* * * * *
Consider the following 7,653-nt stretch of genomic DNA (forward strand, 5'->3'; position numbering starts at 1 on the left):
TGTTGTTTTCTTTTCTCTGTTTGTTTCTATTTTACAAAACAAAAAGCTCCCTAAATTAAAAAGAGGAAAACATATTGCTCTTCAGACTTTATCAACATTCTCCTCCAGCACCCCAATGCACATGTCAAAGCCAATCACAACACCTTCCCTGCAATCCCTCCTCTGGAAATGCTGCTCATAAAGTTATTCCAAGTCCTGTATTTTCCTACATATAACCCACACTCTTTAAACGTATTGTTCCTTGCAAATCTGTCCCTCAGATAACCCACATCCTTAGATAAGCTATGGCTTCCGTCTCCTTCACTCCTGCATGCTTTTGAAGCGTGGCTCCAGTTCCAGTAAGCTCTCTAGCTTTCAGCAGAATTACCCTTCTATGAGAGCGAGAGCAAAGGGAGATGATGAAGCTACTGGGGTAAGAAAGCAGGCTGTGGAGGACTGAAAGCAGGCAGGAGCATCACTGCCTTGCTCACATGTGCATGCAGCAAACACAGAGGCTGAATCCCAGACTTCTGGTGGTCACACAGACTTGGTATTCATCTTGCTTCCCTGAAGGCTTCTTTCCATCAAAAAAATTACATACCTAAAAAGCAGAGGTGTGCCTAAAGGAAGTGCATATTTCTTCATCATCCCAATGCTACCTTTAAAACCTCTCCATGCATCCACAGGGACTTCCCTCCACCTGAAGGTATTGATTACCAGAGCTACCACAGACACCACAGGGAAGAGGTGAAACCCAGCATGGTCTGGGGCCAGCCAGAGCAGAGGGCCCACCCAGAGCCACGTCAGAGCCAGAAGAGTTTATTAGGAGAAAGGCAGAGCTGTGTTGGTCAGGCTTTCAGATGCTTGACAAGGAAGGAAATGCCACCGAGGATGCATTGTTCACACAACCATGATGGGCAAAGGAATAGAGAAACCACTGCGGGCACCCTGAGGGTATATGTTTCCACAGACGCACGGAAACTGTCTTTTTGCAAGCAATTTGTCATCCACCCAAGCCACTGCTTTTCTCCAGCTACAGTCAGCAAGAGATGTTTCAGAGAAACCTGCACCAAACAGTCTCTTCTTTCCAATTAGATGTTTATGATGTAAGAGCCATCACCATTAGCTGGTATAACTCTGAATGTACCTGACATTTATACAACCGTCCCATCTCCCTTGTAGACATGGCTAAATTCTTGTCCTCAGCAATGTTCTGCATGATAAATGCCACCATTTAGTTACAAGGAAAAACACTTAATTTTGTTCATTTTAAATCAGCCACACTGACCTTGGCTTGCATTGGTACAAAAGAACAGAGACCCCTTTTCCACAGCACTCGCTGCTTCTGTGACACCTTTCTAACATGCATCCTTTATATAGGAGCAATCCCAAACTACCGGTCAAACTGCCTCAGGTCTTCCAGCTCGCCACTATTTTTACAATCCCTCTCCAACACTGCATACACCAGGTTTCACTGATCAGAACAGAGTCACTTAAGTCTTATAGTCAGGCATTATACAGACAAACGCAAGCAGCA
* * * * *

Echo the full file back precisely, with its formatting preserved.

Consider the following 7,653-nt stretch of genomic DNA (forward strand, 5'->3'; position numbering starts at 1 on the left):
TGTTGTTTTCTTTTCTCTGTTTGTTTCTATTTTACAAAACAAAAAGCTCCCTAAATTAAAAAGAGGAAAACATATTGCTCTTCAGACTTTATCAACATTCTCCTCCAGCACCCCAATGCACATGTCAAAGCCAATCACAACACCTTCCCTGCAATCCCTCCTCTGGAAATGCTGCTCATAAAGTTATTCCAAGTCCTGTATTTTCCTACATATAACCCACACTCTTTAAACGTATTGTTCCTTGCAAATCTGTCCCTCAGATAACCCACATCCTTAGATAAGCTATGGCTTCCGTCTCCTTCACTCCTGCATGCTTTTGAAGCGTGGCTCCAGTTCCAGTAAGCTCTCTAGCTTTCAGCAGAATTACCCTTCTATGAGAGCGAGAGCAAAGGGAGATGATGAAGCTACTGGGGTAAGAAAGCAGGCTGTGGAGGACTGAAAGCAGGCAGGAGCATCACTGCCTTGCTCACATGTGCATGCAGCAAACACAGAGGCTGAATCCCAGACTTCTGGTGGTCACACAGACTTGGTATTCATCTTGCTTCCCTGAAGGCTTCTTTCCATCAAAAAAATTACATACCTAAAAAGCAGAGGTGTGCCTAAAGGAAGTGCATATTTCTTCATCATCCCAATGCTACCTTTAAAACCTCTCCATGCATCCACAGGGACTTCCCTCCACCTGAAGGTATTGATTACCAGAGCTACCACAGACACCACAGGGAAGAGGTGAAACCCAGCATGGTCTGGGGCCAGCCAGAGCAGAGGGCCCACCCAGAGCCACGTCAGAGCCAGAAGAGTTTATTAGGAGAAAGGCAGAGCTGTGTTGGTCAGGCTTTCAGATGCTTGACAAGGAAGGAAATGCCACCGAGGATGCATTGTTCACACAACCATGATGGGCAAAGGAATAGAGAAACCACTGCGGGCACCCTGAGGGTATATGTTTCCACAGACGCACGGAAACTGTCTTTTTGCAAGCAATTTGTCATCCACCCAAGCCACTGCTTTTCTCCAGCTACAGTCAGCAAGAGATGTTTCAGAGAAACCTGCACCAAACAGTCTCTTCTTTCCAATTAGATGTTTATGATGTAAGAGCCATCACCATTAGCTGGTATAACTCTGAATGTACCTGACATTTATACAACCGTCCCATCTCCCTTGTAGACATGGCTAAATTCTTGTCCTCAGCAATGTTCTGCATGATAAATGCCACCATTTAGTTACAAGGAAAAACACTTAATTTTGTTCATTTTAAATCAGCCACACTGACCTTGGCTTGCATTGGTACAAAAGAACAGAGACCCCTTTTCCACAGCACTCGCTGCTTCTGTGACACCTTTCTAACATGCATCCTTTATATAGGAGCAATCCCAAACTACCGGTCAAACTGCCTCAGGTCTTCCAGCTCGCCACTATTTTTACAATCCCTCTCCAACACTGCATACACCAGGTTTCACTGATCAGAACAGAGTCACTTAAGTCTTATAGTCAGGCATTATACAGACAAACGCAAGCAGCA